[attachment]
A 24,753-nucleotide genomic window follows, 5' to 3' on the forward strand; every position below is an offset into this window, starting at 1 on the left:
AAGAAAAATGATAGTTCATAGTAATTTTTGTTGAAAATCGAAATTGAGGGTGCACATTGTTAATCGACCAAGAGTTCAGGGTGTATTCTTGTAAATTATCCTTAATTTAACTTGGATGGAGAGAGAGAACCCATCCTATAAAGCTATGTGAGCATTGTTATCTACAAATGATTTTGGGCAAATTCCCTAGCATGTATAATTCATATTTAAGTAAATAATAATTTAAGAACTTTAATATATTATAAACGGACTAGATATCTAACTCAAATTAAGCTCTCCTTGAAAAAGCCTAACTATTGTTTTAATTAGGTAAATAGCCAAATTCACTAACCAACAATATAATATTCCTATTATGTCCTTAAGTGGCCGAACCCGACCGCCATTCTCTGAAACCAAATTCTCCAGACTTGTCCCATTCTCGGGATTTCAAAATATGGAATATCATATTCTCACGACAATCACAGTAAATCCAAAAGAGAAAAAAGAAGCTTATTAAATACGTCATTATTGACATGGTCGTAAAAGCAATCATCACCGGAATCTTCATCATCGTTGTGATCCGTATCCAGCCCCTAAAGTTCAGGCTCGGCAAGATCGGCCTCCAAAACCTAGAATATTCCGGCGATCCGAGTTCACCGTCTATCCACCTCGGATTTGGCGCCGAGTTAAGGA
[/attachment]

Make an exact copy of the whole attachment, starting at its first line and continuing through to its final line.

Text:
A 24,753-nucleotide genomic window follows, 5' to 3' on the forward strand; every position below is an offset into this window, starting at 1 on the left:
AAGAAAAATGATAGTTCATAGTAATTTTTGTTGAAAATCGAAATTGAGGGTGCACATTGTTAATCGACCAAGAGTTCAGGGTGTATTCTTGTAAATTATCCTTAATTTAACTTGGATGGAGAGAGAGAACCCATCCTATAAAGCTATGTGAGCATTGTTATCTACAAATGATTTTGGGCAAATTCCCTAGCATGTATAATTCATATTTAAGTAAATAATAATTTAAGAACTTTAATATATTATAAACGGACTAGATATCTAACTCAAATTAAGCTCTCCTTGAAAAAGCCTAACTATTGTTTTAATTAGGTAAATAGCCAAATTCACTAACCAACAATATAATATTCCTATTATGTCCTTAAGTGGCCGAACCCGACCGCCATTCTCTGAAACCAAATTCTCCAGACTTGTCCCATTCTCGGGATTTCAAAATATGGAATATCATATTCTCACGACAATCACAGTAAATCCAAAAGAGAAAAAAGAAGCTTATTAAATACGTCATTATTGACATGGTCGTAAAAGCAATCATCACCGGAATCTTCATCATCGTTGTGATCCGTATCCAGCCCCTAAAGTTCAGGCTCGGCAAGATCGGCCTCCAAAACCTAGAATATTCCGGCGATCCGAGTTCACCGTCTATCCACCTCGGATTTGGCGCCGAGTTAAGGA